Saved, then waited; takes a while for everything to percolate through the network. Opened the URL and voila, I have access!

That was not easy! Where is that button?

Further reading

  1. VirtualBox Bridged Network Port Forwarding Issue


Bill Evans Trio – Waltz for Debby [Take 2]


VirtualBox 4.1.4 on Windows 7 with Ubuntu guest

October 3, 2011

Installing over older version was not that hard this time.

First I created snapshots of each VM in my VirtualBox. Next create a restore point for Windows 7, just in case VB destroys stuff.

Then I downloaded and installed the new VirtualBox 4.1.4. It locked up. Went thru some stuff, showed a full taskbar but nothing. No exceptions or suspicious threads in Windows’s Proc Explorer. Install wouldn’t cancel either, had to kill it. Retried but it said there is another install going on. Did not see one in task list.

I rebooted Windows PC. Tried to start the existing Ubuntu VM, but it failed, one of the virtual network drivers is hosed. Shucks. Hmmm. Maybe VirtualBox will install again? This time I right clicked on the downloaded file and choose “Run As Admin”. It installed!

No 3D Unity interface. Guest Additions not updated. Clicked on device menu and install Guest Additions, nada!. I keep forgetting you have to install it manually for a Linux guest. For this I followed the VirtualBox user manual.

First do the steps in 4.2.2.1.1. I ran those using sudo. Second, follow steps in 4.2.2.1. Again using sudo. Shut down VM. In the VirtualBox gui, change the Ubuntu display to 3D. Start Ubuntu VM.

Success, I have the Unity interface again.

Updates

  • On this system I updated to Ubuntu 11.10 (codenamed Oneiric Ocelot). Works fine.

Environment
VirtualBox 4.1.4.
Host: Windows 7 Professional 64bit.
Guest: Ubuntu 11.10 codenamed “Oneiric Ocelot”, Unity desktop.
PC: AMD quad with 8GB ram.
Brain: of carbon-based life form, Earth, Homo sapiens sapiens.


Han Solo and The Princess (Love Theme) from “Empire Jazz”


Guest Additions info incorrect in VirtualBox?

May 22, 2011

Took a bit of effort but I got with my Windows 7 64bit host the VB 4.0.8 update to work with Ubuntu 11.04 w Unity.

When I go to the menu Machine > Session Information, the runtime tab says my Guest Additions is 4.0.4_OSEr70112. Shouldn’t that be 4.0.8_711778, since that is what I loaded?

Here is the info using the VBoxManage CLI:

C:\Program Files\Oracle\VirtualBox>VBoxManage.exe guestproperty enumerate "Ubuntu" | grep -i GuestAdd
Name: /VirtualBox/GuestAdd/Version, value: 4.0.4_OSE, timestamp: 1306626029078892600, flags:
Name: /VirtualBox/GuestAdd/Revision, value: 70112, timestamp: 1306626029079392600, flags:
Name: /VirtualBox/GuestAdd/Vbgl/Video/SavedMode, value: 1920x1105x32, timestamp: 1306626031970259700, flags:
Name: /VirtualBox/GuestAdd/HostVerLastChecked, value: 4.0.8, timestamp: 1306626070499652300, flags:

Hmm, this does show 4.0.8 for one property. Maybe I’m missing some step?

Issues with upgrade?
What were my issues with the upgrade? Ubuntu VM would not complete the boot up. First it was the freeze at checking battery state, then after getting by that, it was the freeze at installing new binary file formats.

I tried some of the suggestions found on the web. The final one I tried is listed below. But, even that didn’t work. Yet after a few reboots of the vm and setting the 3D mode for graphics it finally rebooted fully.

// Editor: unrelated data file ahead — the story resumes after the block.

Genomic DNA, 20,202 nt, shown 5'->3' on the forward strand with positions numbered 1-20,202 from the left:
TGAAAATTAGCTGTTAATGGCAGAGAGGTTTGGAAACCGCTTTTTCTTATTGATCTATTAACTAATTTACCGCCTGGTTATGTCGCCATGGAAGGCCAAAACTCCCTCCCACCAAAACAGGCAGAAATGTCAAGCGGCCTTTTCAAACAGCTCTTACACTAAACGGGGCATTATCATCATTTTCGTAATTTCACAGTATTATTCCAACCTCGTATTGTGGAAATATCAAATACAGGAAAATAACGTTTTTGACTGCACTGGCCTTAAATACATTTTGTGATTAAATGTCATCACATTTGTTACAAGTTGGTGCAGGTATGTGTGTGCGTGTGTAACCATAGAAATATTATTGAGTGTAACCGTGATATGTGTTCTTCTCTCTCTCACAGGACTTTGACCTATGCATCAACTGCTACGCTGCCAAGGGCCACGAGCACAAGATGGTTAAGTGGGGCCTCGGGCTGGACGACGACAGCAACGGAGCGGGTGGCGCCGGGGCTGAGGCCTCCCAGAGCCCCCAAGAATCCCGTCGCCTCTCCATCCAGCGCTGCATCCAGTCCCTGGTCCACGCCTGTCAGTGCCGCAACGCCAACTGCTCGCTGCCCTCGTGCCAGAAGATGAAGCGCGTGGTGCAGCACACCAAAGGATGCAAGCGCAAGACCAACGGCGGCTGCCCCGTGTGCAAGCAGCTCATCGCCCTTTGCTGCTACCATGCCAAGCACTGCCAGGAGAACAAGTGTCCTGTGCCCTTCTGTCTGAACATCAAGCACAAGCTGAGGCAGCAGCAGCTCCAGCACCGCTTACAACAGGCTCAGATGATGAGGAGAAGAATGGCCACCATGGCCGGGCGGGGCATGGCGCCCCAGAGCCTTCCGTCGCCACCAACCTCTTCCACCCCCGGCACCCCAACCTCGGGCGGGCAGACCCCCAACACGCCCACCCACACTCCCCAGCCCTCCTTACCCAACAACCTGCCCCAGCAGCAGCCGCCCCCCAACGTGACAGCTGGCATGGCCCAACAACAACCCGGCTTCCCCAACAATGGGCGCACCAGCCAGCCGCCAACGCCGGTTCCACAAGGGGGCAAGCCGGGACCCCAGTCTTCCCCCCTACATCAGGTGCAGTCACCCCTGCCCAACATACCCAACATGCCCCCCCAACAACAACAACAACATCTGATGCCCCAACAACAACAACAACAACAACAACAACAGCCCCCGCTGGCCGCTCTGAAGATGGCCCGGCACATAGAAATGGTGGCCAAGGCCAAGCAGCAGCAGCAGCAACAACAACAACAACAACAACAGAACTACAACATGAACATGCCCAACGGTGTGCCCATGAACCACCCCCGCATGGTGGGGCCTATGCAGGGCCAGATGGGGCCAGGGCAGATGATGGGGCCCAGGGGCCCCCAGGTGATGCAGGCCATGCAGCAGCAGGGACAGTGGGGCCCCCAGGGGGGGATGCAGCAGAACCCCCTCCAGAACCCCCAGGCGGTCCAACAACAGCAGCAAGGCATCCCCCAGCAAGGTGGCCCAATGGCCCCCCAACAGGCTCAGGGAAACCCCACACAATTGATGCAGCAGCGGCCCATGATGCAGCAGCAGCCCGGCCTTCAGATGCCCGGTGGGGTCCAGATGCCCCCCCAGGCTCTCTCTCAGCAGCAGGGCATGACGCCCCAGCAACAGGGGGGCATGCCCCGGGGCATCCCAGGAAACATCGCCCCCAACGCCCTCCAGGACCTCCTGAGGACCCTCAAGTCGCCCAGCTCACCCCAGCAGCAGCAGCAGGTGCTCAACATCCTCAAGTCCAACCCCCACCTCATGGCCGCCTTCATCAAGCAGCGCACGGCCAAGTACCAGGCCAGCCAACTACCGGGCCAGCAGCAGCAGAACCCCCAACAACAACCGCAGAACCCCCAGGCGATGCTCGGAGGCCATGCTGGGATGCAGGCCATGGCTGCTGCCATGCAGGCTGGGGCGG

Some links I used to solve issues
Natty Narwhal and Virtual Box

Environment
Host: Windows 7 Professional 64bit.
Guest: Ubuntu 11.04 “Natty Narwhal”, Unity desktop.
PC: AMD quad with 8GB ram.
Brain: Belonging to carbon-based life form, Earth, Homo sapiens sapiens.


Upgrade to Ubuntu 11.04 works in VirtualBox 4.0.6

April 30, 2011

The upgrade to Natty Narwhal was pretty smooth. At first it failed cause my 8GB virtual drive did not have enough free space for the upgrade process. So I ran the Computer Janitor (I think that was the app) to make room. One day I’ll have to figure out how to increase my vm disk size (the snapshots, I read, make this complex).

After that it was pretty quick though at some points it prompted with some Linux geeky questions I had no way of answering, like “do you want to keep the cosmic figenbouton driver file?”. Yea, I said to keep everything. Finally restarted and then it said the Unity Desktop interface could not be used, I needed 3D. So, I shut Ubuntu down and in VirtualBox enabled the 3D options for the Ubuntu VM. Restarted and 3D worked. Hmmm, never did before, and I always had the same graphics card.

Unity looks good. I don’t see the revolution in it yet. The task bar is on the side, the “Start” button is on top, etc. The Launcher is ok. I could not find the Admin apps. It should have at least migrated the former menus into a legacy category. And the default transparency is too transparent.

But, it does rise to the Windows 7 level of usability (I don’t know about the Apple world, I’m not rich). Microsoft needs to innovate more. Stop copying and come up with something. Ubuntu is looking sweet.

Right now I’m listening to a Triple Concerto by Bach that is on my Windows 7 hard drive. It is playing in Ubuntu via the automatic shared drive that VirtualBox now allows. Chrome, FireFox, and Solitare is running in Ubuntu. A bunch of stuff in Windows 7. Pretty cool.

Verdict?
I recommend Ubuntu 11.04 and the Unity interface.

Update
Have been using it today. Unity Desktop has some warts. Once I was moving the mouse into a window so I can drag its right edge and make it wider. The little thumby scroll widget kept cropping up. Ugh! Little things like that. Not much, but they add up. No right mouse button click for properties and other things? Weird. Maybe its an option setting.

Links

How to test Ubuntu 11.04 with Unity in VirtualBox 4.0
Ubuntu (operating system)
The latest Ubuntu Unity: Good or bad?
Eclipse on Ubuntu 11.04 (Natty)

Environment

– Oracle VM VirtualBox 4.0.6 r71344
– HP P6230Y
– AMD Phenom II X4 810/2.6 Ghz
– Windows 7 Professional 64bit
– HIS HD 5670 IceQ 1GB (128bit) GDDR5 PCIe Display Port (DirectX 11/ Eyefinity)
– Samsung SyncMaster P2350
– Acer P241w